Teaching The Holocaust: Some Lessons Learned 


From: Tiatorio, A., Freedom and Equality: The Human Ethical Enigma


                As a culminating capstone in the United States history program, in the late 1970’s we added a Holocaust  ethics unit and discovered some false trails imbedded in the methods and materials readily available to us. The first of these was the propensity present in many strategies to blame evil  doers for the Holocaust.  We quickly learned that the atrocities of the Holocaust needed to be put into perspective for students who naturally ask why and how.  No ethical growth will occur when the answer is simply that evil Nazis did it.  Since students are neither Nazis nor evil they will not be personally challenged by this approach.  They will empathize with the suffering of the victims but be equally fascinated by the power of the oppressors since the innate human sense of reciprocity will work to cause them to assume that the victims must have done something to deserve their fate.    The real question for ethical consideration is how did ordinary people go so wrong and do such horror while trying to do good.  Or, might I have done this too? For ethics education to be effective students need to identify personally with root causes which require study of the doers of the deed. It became clear that this is about each person’s internal ethical authority   and ethical growth results from looking into one’s self.

                A second false trail is to focus on the failure of good people to stand up against evil . A favorite Holocaust  discussion starter is Maurice Ogden’s poem, “The Hangman”  in which an executioner enters a town and runs rampant hanging one person after another.  Finally the hangman tells the sole survivor why he had murdered them all: First the alien… then the Jew. I did no more than you let me do.  This simplistic approach to Holocaust study is actually dangerous since it identifies some people as good and others as bad and advocates conflict.  It is very dangerous to believe that we good people must be ever vigilant and must stand together against those bad people intent on doing harm. This mindset is at the root of the Holocaust itself and the ironic appeal to it is absurd on its face.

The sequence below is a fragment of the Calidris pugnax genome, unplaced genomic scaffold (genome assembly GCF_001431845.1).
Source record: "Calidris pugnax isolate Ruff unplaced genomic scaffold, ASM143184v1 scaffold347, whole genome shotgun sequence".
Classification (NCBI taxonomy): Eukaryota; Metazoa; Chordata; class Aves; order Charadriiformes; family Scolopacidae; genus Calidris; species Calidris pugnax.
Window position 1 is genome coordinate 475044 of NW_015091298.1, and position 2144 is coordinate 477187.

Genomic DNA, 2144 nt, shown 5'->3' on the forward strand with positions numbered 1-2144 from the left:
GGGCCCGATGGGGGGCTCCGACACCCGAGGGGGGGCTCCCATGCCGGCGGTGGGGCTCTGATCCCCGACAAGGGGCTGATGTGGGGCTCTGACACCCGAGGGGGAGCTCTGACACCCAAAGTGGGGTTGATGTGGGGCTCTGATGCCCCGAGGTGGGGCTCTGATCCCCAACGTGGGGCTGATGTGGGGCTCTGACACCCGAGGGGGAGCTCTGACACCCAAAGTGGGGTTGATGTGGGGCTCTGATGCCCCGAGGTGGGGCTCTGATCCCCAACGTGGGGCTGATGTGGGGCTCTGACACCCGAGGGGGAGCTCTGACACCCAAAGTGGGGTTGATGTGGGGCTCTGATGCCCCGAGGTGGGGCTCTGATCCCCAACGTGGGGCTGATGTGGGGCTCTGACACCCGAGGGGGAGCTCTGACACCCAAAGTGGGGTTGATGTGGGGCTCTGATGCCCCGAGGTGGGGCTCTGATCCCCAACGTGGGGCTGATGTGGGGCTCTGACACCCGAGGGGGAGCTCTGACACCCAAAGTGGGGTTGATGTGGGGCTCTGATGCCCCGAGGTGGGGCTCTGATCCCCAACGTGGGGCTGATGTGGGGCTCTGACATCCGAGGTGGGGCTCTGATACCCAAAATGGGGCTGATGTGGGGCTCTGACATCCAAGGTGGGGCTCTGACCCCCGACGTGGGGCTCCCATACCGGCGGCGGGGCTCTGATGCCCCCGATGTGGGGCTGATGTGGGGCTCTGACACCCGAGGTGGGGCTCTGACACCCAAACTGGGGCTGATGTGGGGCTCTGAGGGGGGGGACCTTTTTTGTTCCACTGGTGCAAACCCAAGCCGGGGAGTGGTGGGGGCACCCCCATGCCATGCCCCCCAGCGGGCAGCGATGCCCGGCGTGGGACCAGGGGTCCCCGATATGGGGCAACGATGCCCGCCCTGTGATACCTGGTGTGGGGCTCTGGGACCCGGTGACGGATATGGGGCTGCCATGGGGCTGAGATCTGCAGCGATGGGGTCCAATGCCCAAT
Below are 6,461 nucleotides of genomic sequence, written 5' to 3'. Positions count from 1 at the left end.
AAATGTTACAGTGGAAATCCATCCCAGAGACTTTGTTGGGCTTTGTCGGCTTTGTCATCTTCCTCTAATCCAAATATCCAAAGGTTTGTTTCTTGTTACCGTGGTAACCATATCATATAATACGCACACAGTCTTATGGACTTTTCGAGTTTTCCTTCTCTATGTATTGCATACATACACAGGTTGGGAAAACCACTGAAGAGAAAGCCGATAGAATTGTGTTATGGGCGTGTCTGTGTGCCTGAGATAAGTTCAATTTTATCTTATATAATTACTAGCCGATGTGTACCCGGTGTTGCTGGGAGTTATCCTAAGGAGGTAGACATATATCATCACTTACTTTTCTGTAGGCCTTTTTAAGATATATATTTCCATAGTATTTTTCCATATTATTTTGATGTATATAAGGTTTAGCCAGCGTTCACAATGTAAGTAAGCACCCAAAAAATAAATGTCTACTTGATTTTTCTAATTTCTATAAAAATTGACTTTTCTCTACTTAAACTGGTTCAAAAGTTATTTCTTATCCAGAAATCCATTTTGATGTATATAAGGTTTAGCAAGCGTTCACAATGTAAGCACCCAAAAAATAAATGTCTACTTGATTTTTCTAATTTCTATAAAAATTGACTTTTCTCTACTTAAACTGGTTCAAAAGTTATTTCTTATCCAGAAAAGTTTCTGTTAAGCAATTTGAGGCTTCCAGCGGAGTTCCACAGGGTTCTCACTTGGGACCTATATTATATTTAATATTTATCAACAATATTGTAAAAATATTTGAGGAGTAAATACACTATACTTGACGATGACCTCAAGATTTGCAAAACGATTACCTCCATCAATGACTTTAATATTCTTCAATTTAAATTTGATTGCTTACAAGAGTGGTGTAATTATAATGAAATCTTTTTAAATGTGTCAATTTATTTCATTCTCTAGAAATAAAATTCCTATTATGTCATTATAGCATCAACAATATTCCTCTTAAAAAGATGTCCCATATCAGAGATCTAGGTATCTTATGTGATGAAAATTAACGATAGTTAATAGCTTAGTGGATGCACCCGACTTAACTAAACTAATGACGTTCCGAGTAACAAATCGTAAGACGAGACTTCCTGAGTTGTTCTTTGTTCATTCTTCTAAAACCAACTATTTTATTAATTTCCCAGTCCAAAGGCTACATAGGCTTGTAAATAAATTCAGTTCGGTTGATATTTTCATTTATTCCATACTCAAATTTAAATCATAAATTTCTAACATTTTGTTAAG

A third widespread Holocaust false trail is to search for its roots in racist anti-Semitism. This very common mistake leads to a study of the long, and very real, history of anti-Semitism in Christian Europe and is assisted by the availability of learning materials and lesson plans outlining it as well as some recent scholarly work promoting it.  The persecution of Jews by the Nazis was, in fact, an outcome of the Holocaust, not the cause.  To use this misreading of history as a vehicle for ethics study will once again fail because students will not identify with the problem. They will dismiss it as an unfortunate past disaster and feel free of it themselves knowing that neither they nor their society is generally anti-Semitic.  Ethics always needs to be reduced to real people making real decisions. This is the only way students can relate the Holocaust or any other ethical issue to themselves and to the world they actually live in. 

                The Holocaust   is tangled within a complex of contributing and even enabling causes, too comprehensive for typical secondary school curriculums, but the ethical issue is actually quite evident and accessible. At the core of the Holocaust was an ethical breakdown in a vast majority of Germans who willingly participated in it.  The Nazis were both a cause of and an effect of this break down and their policies were made possible by it.  How this happened is best revealed through the historical study of the social application of the science of genetics .  It is a slippery slope ethical dilemma that pivots on the ability of average people to judge the ethical merit and implications of various courses of action being advocated by powerful societal aggressive moralism . The Holocaust is a complex ethical conundrum at the center of which is unchallenged external authority  and in particular, unchallenged scientific and medical authority   bolstering a perverted political agenda. The ethics of science involves its application and ultimate impact on people, and its outcome is in fact a social issue. Everyone needs to consider the ethical ramifications of a relentlessly advancing scientific frontier. It's not the science itself, but the weight of scientific authority   in influencing and supporting political decisions that yields its ethical importance and this is where the Holocaust focus should be.